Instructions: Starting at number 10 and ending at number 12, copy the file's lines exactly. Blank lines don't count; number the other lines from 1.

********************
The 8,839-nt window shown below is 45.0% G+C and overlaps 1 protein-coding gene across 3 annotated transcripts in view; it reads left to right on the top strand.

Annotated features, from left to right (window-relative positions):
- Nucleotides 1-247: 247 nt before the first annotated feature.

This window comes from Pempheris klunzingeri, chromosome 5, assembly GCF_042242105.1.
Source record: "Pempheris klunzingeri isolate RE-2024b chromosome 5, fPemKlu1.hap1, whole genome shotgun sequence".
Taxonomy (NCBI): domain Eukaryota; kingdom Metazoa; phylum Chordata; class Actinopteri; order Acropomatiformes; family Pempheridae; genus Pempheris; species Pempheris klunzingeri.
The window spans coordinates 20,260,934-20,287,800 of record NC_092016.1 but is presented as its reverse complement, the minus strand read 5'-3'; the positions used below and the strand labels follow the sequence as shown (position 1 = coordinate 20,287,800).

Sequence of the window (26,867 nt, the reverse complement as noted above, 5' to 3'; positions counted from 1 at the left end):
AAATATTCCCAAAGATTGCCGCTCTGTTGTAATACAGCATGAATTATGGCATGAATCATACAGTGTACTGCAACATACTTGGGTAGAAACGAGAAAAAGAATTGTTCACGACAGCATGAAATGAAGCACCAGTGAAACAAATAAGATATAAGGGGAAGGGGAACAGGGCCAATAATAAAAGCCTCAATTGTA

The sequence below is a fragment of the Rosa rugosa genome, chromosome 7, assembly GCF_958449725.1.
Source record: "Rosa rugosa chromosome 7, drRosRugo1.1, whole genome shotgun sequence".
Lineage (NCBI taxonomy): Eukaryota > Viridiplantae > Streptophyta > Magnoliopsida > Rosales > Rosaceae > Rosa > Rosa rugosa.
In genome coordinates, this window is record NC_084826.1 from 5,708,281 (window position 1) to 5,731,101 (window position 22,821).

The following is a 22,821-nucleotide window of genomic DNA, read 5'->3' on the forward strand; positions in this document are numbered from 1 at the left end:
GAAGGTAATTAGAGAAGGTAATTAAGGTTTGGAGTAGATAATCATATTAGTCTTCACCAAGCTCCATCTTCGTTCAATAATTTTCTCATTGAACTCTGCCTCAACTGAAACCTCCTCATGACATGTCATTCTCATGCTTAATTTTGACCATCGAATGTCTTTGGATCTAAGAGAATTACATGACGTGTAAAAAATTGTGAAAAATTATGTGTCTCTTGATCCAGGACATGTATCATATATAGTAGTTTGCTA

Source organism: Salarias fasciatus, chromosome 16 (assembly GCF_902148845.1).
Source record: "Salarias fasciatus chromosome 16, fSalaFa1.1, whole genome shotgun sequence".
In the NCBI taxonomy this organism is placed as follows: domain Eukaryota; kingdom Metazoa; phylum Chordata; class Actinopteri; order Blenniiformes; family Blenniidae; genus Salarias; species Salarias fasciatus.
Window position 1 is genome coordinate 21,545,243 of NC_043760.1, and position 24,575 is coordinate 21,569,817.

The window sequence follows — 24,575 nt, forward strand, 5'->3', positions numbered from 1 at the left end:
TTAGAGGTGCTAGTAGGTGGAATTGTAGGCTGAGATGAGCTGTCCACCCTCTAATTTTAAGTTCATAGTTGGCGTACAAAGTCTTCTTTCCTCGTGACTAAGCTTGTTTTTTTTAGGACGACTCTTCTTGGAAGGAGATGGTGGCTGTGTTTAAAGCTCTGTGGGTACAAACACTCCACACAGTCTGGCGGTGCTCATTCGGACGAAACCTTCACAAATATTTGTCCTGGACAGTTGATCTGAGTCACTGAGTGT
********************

The sequence below is a fragment of the Rosa rugosa genome, chromosome 7, assembly GCF_958449725.1.
Source record: "Rosa rugosa chromosome 7, drRosRugo1.1, whole genome shotgun sequence".
Lineage (NCBI taxonomy): Eukaryota > Viridiplantae > Streptophyta > Magnoliopsida > Rosales > Rosaceae > Rosa > Rosa rugosa.